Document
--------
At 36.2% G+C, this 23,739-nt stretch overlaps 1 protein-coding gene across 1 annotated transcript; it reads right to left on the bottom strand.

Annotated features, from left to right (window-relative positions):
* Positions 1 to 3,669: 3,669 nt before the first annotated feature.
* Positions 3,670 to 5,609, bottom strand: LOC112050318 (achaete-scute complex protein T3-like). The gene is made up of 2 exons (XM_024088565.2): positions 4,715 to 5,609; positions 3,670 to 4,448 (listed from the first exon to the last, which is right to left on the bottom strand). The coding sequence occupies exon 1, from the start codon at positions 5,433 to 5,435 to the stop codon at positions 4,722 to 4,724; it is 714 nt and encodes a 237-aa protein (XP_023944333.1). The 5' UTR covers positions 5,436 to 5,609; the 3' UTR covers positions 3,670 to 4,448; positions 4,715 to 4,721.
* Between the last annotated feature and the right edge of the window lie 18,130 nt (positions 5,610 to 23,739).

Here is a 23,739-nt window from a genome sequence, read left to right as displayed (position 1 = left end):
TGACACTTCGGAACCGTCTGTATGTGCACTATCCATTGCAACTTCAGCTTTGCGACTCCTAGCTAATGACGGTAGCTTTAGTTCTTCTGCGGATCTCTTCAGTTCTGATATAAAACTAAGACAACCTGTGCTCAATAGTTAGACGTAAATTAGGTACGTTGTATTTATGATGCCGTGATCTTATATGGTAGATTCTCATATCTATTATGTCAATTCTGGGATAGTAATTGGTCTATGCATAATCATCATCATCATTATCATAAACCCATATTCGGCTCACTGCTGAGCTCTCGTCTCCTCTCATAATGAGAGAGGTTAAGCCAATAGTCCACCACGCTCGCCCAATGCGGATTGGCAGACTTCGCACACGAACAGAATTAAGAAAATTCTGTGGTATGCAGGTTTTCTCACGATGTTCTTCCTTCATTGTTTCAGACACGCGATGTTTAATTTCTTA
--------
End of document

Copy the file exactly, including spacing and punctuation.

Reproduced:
At 36.2% G+C, this 23,739-nt stretch overlaps 1 protein-coding gene across 1 annotated transcript; it reads right to left on the bottom strand.

Annotated features, from left to right (window-relative positions):
* Positions 1 to 3,669: 3,669 nt before the first annotated feature.
* Positions 3,670 to 5,609, bottom strand: LOC112050318 (achaete-scute complex protein T3-like). The gene is made up of 2 exons (XM_024088565.2): positions 4,715 to 5,609; positions 3,670 to 4,448 (listed from the first exon to the last, which is right to left on the bottom strand). The coding sequence occupies exon 1, from the start codon at positions 5,433 to 5,435 to the stop codon at positions 4,722 to 4,724; it is 714 nt and encodes a 237-aa protein (XP_023944333.1). The 5' UTR covers positions 5,436 to 5,609; the 3' UTR covers positions 3,670 to 4,448; positions 4,715 to 4,721.
* Between the last annotated feature and the right edge of the window lie 18,130 nt (positions 5,610 to 23,739).

Here is a 23,739-nt window from a genome sequence, read left to right as displayed (position 1 = left end):
TGACACTTCGGAACCGTCTGTATGTGCACTATCCATTGCAACTTCAGCTTTGCGACTCCTAGCTAATGACGGTAGCTTTAGTTCTTCTGCGGATCTCTTCAGTTCTGATATAAAACTAAGACAACCTGTGCTCAATAGTTAGACGTAAATTAGGTACGTTGTATTTATGATGCCGTGATCTTATATGGTAGATTCTCATATCTATTATGTCAATTCTGGGATAGTAATTGGTCTATGCATAATCATCATCATCATTATCATAAACCCATATTCGGCTCACTGCTGAGCTCTCGTCTCCTCTCATAATGAGAGAGGTTAAGCCAATAGTCCACCACGCTCGCCCAATGCGGATTGGCAGACTTCGCACACGAACAGAATTAAGAAAATTCTGTGGTATGCAGGTTTTCTCACGATGTTCTTCCTTCATTGTTTCAGACACGCGATGTTTAATTTCTTA